Outback Steakhouse Case Study

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Overview of the Outback Case Study Analysis

The authors of the Outback Goes International study, (hereinafter the “Study” or “Case”) depict a restaurant company, Outback Steakhouse, (“Outback”, the “Business”, or the “Company”) that by 1995 had experienced significant growth over the prior seven years. The Case addresses how management identified international expansion and product diversification as the principle elements of a strategic plan formulated to continue rapid expansion.

This report will evaluate Outback’s strategies of international expansion and restaurant diversification in light of alternative means of achieving enhanced shareholder value via growth. Several uncertainties and challenges, which management acknowledged and the Case documents, faced Outback. The methodology used by the Company to consider its strategic options will be addressed by this report as well. The analysis contained herein will evaluate issues pertaining to those challenges, relying on the comparative performance of the Company’s publicly traded stock as the ultimate measure of management’s success or failure.

This report will first evaluate the fundamental elements of the companies’ strategic plans, incorporating published academic research regarding strategic decisions, risks and the basis for management’s decisions. Additionally, further evaluation of the opportunities and competitive achievements in the international arena will be conducted. Finally, this report will attend to and appraise the ultimate financial performance achieved by the Company since the establishment in 1995 of its strategic plans and subsequent preparation of the Case being analyzed herein. Comments from Outback’s legendary C.F.O., Bob Merritt, will serve to punctuate the conclusion of this analysis; Outback’s strategies of product diversification and international expansion did not pay off for shareholders.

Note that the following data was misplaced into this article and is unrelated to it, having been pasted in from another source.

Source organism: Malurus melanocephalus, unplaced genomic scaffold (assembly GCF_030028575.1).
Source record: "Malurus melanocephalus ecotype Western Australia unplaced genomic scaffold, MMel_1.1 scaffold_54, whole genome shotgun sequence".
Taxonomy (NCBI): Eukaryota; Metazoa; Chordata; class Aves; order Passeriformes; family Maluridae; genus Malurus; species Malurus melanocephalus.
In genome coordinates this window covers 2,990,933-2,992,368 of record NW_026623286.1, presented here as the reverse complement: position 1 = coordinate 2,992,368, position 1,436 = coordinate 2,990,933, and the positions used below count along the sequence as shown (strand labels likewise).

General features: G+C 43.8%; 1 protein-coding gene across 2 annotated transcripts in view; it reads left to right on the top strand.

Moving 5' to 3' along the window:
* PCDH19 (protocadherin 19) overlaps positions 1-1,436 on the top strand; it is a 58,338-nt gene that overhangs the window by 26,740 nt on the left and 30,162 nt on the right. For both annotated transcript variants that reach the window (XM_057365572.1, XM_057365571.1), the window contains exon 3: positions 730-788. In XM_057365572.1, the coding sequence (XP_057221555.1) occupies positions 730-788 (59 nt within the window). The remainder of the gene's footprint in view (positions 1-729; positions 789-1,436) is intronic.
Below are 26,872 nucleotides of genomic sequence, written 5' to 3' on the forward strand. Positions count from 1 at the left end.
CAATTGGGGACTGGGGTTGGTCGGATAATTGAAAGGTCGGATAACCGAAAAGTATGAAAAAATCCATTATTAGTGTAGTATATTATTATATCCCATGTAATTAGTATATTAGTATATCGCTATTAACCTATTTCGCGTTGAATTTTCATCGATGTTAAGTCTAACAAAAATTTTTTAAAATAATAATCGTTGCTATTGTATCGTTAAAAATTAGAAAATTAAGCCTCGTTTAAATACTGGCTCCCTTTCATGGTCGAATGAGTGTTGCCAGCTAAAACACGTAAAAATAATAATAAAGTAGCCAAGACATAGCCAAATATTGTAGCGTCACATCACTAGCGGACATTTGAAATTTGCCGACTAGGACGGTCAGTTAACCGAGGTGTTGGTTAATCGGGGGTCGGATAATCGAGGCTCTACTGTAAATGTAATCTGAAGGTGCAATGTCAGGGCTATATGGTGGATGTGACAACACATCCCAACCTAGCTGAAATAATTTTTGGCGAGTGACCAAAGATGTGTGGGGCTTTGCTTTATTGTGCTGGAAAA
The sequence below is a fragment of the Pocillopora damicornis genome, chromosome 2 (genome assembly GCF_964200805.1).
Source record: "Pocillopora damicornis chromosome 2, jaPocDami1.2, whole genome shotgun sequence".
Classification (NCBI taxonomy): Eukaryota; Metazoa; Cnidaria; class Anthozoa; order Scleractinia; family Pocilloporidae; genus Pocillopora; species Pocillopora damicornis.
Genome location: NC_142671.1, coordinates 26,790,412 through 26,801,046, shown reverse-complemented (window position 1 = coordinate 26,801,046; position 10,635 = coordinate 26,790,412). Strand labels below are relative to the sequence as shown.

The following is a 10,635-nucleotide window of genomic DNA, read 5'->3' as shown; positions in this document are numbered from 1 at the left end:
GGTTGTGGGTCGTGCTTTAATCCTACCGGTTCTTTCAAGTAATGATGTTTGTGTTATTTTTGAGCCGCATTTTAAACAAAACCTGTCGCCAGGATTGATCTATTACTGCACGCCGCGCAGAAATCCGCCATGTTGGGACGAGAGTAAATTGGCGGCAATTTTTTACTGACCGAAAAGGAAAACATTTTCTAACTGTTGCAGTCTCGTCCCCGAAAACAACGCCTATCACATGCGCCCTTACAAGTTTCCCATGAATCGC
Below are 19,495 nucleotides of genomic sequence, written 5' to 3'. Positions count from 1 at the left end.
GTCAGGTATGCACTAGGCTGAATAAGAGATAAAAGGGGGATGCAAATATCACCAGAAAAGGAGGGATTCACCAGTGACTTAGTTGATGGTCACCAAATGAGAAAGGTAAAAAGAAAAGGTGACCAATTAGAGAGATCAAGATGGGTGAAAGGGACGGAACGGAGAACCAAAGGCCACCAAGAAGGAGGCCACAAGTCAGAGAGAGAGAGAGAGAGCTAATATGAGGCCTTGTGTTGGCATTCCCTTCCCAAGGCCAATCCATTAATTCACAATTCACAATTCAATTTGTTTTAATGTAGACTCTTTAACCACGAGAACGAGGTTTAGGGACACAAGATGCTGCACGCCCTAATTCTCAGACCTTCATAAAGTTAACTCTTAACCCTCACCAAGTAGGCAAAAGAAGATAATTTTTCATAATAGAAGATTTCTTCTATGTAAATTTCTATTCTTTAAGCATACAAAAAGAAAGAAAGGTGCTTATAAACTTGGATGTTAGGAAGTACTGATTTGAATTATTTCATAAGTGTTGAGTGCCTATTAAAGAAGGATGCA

Strategic Planning Methodology

In evaluating Outback’s strategic plan this report adopts the fundamental assumption that management has as its primary objective the creation of shareholder value. Presumably, strategic decisions of management are designed to support this value proposition. A number of alternatives exist for companies to create value and Outback’s challenge was to weigh potential returns of alternatives against their inherent risks.

Adrian J. Slywotzky and John Drzik of Mercer who document seven classes of strategic risk in their April 2005 article Strategic Risk Management published in the Harvard Business Review, set forth that in managing strategic risks there are an, “array of external events and trends that can devastate a company's growth trajectory and shareholder value.” It is evident that Sullivan, Outback’s chief executive, was aware of risk when he stated, “…the world is becoming one big market, and we want to be in place so we don’t miss that opportunity.”

Management can react to risk through five generic responses as addressed in "A framework for integrated risk management in international business", published in 1992 by Dr. Kent Miller in the Journal of International Business Studies . Miller’s five responses are identified as avoidance, control, cooperation, imitation, and flexibility. Sullivan and his management team’s plans reflected their primary concerns over two of the strategic risks identified by Slywotzky and Drzikclear; stagnation and competition. Stagnation is characterized as flat or declining sales volumes; in the case of Outback slower growth. The risk of competition is characterized by emerging competitive threats; in the case of Outback this strategic risk was represented by restaurant competitors in their markets. These were appropriate concerns and priorities given the facts of the Case.

In responding to these threats, management’s reaction reflected four of Miller’s five categories of risk responses including control, imitation, cooperative responses and organizational flexibility...
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